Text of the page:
Most consumers have a sense of how important their credit score is in their everyday financial lives, but many may not be doing all they can to make sure their standing is as secure as it could be.
One of the biggest mistakes a consumer may make when dealing with their credit standing is not making sure to check their credit report regularly. While many experts note that doing so will allow them to spot any potential signs of identity theft, it can also be used to help fix less insidious mistakes and generally ensure that a credit score is as it should be.
For example, studies in recent years have found that as many as 80 percent of all credit reports contain at least one error, and in many cases, those mistakes might be dragging down a consumer’s credit score. And contrary to popular belief, these errors aren’t always the result of fraud, but rather simple mistakes. When lenders report borrowing transactions to the three major credit bureaus, they make a typographical error, such as transposing numbers in a consumer’s Social Security number. That might prompt one person’s account details to end up on another borrower’s credit report. This can obviously become especially problematic if the real borrower falls behind on their bills, which will take a huge chunk out of an unsuspecting consumer’s credit rating.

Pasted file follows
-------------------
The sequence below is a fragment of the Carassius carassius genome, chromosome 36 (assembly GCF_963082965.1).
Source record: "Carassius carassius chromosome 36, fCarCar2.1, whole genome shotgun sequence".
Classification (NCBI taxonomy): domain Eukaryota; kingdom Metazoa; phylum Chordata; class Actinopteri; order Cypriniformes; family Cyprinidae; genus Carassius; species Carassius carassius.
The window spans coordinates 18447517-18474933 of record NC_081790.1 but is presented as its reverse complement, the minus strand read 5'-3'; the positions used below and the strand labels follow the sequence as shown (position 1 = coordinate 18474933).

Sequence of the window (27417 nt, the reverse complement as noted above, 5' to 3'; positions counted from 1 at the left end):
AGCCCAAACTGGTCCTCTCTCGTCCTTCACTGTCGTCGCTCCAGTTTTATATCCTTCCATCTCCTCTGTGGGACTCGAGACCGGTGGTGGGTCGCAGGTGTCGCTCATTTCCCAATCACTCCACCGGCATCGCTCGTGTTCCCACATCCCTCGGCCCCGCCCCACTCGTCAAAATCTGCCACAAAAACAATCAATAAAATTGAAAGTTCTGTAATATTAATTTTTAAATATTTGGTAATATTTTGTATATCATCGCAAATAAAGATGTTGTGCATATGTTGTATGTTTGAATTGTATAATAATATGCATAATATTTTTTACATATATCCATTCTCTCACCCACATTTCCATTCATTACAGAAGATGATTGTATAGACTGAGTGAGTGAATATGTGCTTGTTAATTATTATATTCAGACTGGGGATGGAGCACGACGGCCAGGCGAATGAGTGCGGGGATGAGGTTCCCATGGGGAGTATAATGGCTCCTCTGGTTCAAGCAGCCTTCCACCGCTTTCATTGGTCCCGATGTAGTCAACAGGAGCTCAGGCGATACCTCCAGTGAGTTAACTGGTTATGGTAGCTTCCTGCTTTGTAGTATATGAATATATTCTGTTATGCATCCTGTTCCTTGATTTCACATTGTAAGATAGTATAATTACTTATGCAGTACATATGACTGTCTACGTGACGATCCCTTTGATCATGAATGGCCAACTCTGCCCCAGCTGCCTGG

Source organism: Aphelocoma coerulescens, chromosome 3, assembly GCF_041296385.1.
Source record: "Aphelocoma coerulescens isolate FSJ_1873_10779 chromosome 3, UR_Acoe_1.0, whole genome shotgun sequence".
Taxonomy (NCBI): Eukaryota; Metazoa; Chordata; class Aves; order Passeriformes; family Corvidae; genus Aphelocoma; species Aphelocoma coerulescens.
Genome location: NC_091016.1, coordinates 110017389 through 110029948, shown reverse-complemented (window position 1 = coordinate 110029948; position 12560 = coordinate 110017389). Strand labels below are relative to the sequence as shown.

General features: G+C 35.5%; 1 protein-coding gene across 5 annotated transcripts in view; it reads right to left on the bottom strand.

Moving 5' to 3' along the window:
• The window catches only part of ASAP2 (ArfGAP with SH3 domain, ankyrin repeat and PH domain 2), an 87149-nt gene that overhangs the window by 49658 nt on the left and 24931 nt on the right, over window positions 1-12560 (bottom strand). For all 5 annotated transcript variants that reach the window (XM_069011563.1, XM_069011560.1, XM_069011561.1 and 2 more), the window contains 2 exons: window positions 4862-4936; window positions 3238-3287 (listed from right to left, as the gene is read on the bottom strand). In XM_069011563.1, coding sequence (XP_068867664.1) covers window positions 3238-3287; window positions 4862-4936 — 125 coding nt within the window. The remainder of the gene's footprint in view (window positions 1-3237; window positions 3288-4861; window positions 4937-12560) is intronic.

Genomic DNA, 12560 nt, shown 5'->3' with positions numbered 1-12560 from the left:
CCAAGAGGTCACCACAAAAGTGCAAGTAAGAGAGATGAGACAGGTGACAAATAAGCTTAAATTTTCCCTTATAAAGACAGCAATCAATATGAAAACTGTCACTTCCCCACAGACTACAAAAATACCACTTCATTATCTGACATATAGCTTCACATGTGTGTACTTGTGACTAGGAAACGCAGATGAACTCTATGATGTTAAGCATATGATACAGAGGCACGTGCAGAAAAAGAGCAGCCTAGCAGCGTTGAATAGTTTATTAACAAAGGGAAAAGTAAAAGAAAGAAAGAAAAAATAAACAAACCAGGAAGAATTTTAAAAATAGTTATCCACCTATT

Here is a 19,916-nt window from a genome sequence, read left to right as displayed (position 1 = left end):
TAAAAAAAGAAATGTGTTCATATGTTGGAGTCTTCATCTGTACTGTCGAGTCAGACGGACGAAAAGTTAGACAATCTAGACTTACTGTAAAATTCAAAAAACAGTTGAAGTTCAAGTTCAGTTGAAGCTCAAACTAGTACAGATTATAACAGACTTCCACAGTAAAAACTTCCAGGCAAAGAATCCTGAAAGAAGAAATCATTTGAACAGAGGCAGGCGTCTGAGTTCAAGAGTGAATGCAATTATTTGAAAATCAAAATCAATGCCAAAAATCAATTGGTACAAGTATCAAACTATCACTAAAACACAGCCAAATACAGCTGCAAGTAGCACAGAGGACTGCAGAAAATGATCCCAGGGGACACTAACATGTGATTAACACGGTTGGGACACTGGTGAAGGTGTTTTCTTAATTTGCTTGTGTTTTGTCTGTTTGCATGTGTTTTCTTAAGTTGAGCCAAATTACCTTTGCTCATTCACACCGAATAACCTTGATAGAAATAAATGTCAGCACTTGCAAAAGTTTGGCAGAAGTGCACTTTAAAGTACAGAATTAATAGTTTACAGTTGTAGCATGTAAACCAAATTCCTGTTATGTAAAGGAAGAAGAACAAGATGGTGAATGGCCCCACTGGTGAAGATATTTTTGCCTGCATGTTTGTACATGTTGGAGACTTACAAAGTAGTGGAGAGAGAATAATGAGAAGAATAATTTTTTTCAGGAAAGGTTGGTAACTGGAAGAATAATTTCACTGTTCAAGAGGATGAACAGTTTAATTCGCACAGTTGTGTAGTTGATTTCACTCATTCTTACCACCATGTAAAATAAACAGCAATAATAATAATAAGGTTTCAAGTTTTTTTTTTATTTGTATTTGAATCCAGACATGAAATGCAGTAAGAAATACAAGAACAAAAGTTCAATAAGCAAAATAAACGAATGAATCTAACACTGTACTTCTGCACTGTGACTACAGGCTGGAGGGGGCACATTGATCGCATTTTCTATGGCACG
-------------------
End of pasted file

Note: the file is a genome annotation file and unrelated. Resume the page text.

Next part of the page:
Fortunately, consumers who check their credit report regularly will be in a better position to spot these erroneous entries on their files. These can be cleared up by contacting the credit bureau that issued the document and alerting them to the mistake. Usually, this process can take as little as a few weeks, but the burden of proof may be on the consumer affected by the mistake, so it’s important to have the necessary documentation to show they’re not responsible.
Of course, because each credit bureau is different, any mistake discovered on one credit report may be on all of them, and so it may be important to order a copy from each reporting company when an error is discovered. This can help to clear up most problems a borrower may face when applying for a new line of credit. Typically, lenders use an applicants’ credit score to determine the terms of the account, and better scores get more favorable interest rates, fees, and the like.
Monitor and learn about your credit with Credit.com’s Free Credit Report Card and remember, we are each entitled to a free copy of our credit reports from the three major credit bureaus once a year.